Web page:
Photo courtesy of Google
Needle lace is also known as needlepoint lace, or just point lace. It is formed by using a needle and thread to stitch hundreds of very small stitches. It originated in Armenia, dating back to the pre-Christian era.
The purest form uses just a needle and thread, but I am initially going to try doing some Battenberg lace. This style, which is also called Renaissance lace, uses variations of buttonhole stitch worked between outlines of narrow tape. The tape is supported in place by tacking it to a backing such as stiff paper. The backing is removed when the work is finished, leaving only the lace.
I have found instructions in my “Reader’s Digest Complete Guide to Needlecraft” for a Battenberg lace sampler. It involves laying out an outline grid of narrow tape on a piece of plain material which is laid on a piece of backing paper. The tape is tacked in place through both backing layers and, when the work is finished, the backing paper is removed. This leaves a sampler of 36 different stitches attached to the plain fabric.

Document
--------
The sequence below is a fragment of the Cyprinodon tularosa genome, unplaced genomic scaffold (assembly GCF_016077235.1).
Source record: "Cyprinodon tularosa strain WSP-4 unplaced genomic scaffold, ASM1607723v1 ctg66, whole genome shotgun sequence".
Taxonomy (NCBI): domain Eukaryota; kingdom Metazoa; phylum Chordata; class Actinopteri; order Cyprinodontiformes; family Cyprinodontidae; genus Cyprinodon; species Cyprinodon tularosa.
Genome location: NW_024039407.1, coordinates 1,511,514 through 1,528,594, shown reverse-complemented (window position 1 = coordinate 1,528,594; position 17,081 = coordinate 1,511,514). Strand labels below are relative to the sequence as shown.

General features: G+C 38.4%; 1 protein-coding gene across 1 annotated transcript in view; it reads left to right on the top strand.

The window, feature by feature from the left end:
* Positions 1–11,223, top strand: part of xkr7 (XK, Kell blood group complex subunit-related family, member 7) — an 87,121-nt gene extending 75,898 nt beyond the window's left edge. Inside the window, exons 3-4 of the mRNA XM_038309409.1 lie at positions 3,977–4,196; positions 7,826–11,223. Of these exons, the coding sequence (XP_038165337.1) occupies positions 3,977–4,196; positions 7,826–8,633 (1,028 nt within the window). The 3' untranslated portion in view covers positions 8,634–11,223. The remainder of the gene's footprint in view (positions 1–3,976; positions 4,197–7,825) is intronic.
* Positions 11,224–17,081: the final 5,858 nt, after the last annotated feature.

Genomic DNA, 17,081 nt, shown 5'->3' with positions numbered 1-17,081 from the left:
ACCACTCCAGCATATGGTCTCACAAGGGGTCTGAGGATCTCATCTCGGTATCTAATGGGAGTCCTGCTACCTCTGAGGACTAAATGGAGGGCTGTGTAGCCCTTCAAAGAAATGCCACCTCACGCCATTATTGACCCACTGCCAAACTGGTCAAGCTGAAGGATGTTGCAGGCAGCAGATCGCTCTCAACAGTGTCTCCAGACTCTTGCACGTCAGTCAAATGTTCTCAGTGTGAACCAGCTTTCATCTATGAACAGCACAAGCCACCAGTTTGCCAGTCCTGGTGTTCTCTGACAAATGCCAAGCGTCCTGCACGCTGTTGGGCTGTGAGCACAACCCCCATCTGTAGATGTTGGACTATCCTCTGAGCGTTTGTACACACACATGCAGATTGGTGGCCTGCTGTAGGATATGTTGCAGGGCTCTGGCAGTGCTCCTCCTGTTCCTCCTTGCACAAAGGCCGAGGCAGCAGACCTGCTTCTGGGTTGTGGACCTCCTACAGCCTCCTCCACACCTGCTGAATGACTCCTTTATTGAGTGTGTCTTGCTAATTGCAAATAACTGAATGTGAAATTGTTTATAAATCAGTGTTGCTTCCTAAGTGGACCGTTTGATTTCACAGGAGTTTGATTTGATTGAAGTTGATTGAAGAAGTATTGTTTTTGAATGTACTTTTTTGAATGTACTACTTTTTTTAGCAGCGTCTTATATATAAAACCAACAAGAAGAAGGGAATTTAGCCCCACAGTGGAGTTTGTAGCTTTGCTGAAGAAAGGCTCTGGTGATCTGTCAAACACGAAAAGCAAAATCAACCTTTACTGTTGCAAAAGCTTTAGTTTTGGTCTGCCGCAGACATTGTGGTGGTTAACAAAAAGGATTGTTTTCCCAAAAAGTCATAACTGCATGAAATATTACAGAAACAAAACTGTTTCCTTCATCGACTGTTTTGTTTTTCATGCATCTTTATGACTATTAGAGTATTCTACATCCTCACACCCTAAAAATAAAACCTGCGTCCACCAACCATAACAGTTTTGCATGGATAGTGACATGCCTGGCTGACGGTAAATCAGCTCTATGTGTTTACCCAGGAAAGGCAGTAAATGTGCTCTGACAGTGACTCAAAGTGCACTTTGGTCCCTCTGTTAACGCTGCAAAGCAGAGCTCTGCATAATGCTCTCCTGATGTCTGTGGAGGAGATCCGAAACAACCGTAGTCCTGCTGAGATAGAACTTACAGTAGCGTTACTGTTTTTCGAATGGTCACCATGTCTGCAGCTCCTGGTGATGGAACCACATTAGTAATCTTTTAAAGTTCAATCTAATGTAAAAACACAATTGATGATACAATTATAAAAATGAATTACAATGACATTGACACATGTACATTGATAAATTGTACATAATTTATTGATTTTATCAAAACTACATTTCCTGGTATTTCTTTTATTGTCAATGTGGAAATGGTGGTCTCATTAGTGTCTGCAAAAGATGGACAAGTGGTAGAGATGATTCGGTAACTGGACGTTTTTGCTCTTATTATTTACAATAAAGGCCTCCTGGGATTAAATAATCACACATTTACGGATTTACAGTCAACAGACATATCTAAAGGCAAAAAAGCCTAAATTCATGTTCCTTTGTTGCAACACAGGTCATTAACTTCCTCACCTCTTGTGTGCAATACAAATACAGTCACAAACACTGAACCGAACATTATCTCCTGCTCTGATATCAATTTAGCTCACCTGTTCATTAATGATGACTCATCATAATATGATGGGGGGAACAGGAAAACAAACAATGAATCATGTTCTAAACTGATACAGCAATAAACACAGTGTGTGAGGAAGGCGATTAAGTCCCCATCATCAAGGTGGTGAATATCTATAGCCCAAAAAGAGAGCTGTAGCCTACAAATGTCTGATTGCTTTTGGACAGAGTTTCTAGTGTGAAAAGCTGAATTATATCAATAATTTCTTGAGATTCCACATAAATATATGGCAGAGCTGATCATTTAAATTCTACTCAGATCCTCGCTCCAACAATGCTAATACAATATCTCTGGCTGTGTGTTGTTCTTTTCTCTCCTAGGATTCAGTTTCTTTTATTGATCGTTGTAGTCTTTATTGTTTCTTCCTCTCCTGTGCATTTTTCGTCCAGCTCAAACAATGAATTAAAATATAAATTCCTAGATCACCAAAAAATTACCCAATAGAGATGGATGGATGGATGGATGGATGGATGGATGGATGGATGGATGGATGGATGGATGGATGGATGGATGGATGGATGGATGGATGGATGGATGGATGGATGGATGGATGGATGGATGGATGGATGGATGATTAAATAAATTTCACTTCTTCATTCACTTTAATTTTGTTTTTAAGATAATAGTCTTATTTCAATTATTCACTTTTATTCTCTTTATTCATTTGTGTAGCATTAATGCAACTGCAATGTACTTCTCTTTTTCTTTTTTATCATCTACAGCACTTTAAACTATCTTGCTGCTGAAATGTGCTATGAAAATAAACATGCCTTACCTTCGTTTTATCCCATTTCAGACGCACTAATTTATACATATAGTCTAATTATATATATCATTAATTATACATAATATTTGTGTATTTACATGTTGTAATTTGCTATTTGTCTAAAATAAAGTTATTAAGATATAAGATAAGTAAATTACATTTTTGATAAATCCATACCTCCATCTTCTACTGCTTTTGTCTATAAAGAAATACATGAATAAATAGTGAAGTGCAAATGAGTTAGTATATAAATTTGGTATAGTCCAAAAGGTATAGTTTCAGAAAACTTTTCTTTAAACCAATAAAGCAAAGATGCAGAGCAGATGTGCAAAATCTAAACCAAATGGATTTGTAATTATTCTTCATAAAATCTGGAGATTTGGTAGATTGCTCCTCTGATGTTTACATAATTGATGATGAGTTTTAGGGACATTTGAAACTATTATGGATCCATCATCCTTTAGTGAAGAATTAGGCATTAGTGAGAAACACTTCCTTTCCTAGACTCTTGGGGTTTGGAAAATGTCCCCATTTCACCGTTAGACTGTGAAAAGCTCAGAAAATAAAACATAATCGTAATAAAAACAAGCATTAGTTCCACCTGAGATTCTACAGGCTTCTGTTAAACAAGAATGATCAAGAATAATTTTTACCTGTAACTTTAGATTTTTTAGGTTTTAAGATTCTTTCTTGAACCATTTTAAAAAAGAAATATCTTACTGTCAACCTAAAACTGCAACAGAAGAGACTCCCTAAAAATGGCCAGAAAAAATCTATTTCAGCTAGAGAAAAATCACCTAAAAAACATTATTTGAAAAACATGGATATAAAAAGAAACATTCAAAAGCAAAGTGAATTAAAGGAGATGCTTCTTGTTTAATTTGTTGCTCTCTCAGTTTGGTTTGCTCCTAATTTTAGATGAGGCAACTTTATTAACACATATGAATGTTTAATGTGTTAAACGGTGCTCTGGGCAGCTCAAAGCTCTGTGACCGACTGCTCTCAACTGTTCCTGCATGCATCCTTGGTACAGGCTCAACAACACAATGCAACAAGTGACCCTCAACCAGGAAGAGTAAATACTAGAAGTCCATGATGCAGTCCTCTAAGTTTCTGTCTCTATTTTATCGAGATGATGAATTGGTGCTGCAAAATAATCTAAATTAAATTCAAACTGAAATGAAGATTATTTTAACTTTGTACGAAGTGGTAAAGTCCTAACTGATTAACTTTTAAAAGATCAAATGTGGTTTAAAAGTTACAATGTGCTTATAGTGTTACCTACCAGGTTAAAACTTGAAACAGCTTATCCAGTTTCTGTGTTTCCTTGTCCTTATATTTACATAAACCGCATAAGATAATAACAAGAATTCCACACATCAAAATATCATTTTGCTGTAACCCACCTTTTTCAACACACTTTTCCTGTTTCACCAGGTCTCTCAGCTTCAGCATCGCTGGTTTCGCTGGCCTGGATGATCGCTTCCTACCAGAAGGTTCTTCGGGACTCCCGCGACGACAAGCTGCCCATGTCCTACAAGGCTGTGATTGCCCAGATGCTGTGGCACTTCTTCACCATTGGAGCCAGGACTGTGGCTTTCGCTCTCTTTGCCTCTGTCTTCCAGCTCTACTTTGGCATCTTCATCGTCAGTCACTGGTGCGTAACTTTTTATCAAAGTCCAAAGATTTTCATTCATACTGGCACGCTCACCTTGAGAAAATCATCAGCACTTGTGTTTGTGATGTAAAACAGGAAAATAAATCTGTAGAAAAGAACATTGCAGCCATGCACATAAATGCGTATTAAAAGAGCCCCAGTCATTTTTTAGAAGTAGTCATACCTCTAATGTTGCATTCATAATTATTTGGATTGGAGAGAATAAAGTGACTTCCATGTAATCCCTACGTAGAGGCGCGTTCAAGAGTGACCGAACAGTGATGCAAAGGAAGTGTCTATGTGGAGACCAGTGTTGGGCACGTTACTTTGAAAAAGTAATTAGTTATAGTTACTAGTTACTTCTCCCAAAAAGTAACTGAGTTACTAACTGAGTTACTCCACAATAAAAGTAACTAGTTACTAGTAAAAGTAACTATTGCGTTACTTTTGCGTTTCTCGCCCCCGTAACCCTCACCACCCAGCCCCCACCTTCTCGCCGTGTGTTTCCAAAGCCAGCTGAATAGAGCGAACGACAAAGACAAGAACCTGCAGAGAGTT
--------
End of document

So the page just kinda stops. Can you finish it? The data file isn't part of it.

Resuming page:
I am excited about trying this new project and hope to be able to start it soon. I will post progress updates and photos once I get started.
Armenian lace, a style which quite literally only uses a tapestry needle and thread to create lace, is also something I would like to try. I have watched a couple of YouTube videos recently which featured Armenian lace making, but I have not yet found any written instructions. I will have to check out my local library and see if I can find a suitable book (or books) that I can get some instructions from.
These new inspirations are very exciting, and all I have to do now is find (make!) the time to follow through with them.